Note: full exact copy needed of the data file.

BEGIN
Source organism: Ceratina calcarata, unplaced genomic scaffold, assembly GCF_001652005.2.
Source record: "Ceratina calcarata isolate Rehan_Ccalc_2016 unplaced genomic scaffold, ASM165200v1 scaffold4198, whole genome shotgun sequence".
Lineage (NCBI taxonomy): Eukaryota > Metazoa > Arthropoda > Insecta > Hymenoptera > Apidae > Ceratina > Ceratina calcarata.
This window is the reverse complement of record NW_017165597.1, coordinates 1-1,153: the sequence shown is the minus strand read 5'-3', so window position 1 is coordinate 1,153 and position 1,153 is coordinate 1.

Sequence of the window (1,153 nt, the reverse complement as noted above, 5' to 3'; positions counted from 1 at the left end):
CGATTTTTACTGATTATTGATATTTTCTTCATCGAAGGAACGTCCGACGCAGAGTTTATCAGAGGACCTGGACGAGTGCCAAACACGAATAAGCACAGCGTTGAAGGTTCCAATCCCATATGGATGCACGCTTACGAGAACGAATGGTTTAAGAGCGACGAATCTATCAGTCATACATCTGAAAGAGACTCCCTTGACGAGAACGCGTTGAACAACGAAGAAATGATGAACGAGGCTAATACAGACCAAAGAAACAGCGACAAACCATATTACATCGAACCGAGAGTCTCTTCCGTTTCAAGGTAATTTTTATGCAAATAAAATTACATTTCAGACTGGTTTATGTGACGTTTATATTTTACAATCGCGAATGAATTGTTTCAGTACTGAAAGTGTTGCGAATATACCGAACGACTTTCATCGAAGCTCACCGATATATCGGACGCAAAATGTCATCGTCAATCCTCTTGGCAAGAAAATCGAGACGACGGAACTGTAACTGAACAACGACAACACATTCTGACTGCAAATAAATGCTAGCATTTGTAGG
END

Source organism: Ceratina calcarata, unplaced genomic scaffold, assembly GCF_001652005.2.
Source record: "Ceratina calcarata isolate Rehan_Ccalc_2016 unplaced genomic scaffold, ASM165200v1 scaffold4198, whole genome shotgun sequence".
Lineage (NCBI taxonomy): Eukaryota > Metazoa > Arthropoda > Insecta > Hymenoptera > Apidae > Ceratina > Ceratina calcarata.
This window is the reverse complement of record NW_017165597.1, coordinates 1-1,153: the sequence shown is the minus strand read 5'-3', so window position 1 is coordinate 1,153 and position 1,153 is coordinate 1.

Sequence of the window (1,153 nt, the reverse complement as noted above, 5' to 3'; positions counted from 1 at the left end):
CGATTTTTACTGATTATTGATATTTTCTTCATCGAAGGAACGTCCGACGCAGAGTTTATCAGAGGACCTGGACGAGTGCCAAACACGAATAAGCACAGCGTTGAAGGTTCCAATCCCATATGGATGCACGCTTACGAGAACGAATGGTTTAAGAGCGACGAATCTATCAGTCATACATCTGAAAGAGACTCCCTTGACGAGAACGCGTTGAACAACGAAGAAATGATGAACGAGGCTAATACAGACCAAAGAAACAGCGACAAACCATATTACATCGAACCGAGAGTCTCTTCCGTTTCAAGGTAATTTTTATGCAAATAAAATTACATTTCAGACTGGTTTATGTGACGTTTATATTTTACAATCGCGAATGAATTGTTTCAGTACTGAAAGTGTTGCGAATATACCGAACGACTTTCATCGAAGCTCACCGATATATCGGACGCAAAATGTCATCGTCAATCCTCTTGGCAAGAAAATCGAGACGACGGAACTGTAACTGAACAACGACAACACATTCTGACTGCAAATAAATGCTAGCATTTGTAGG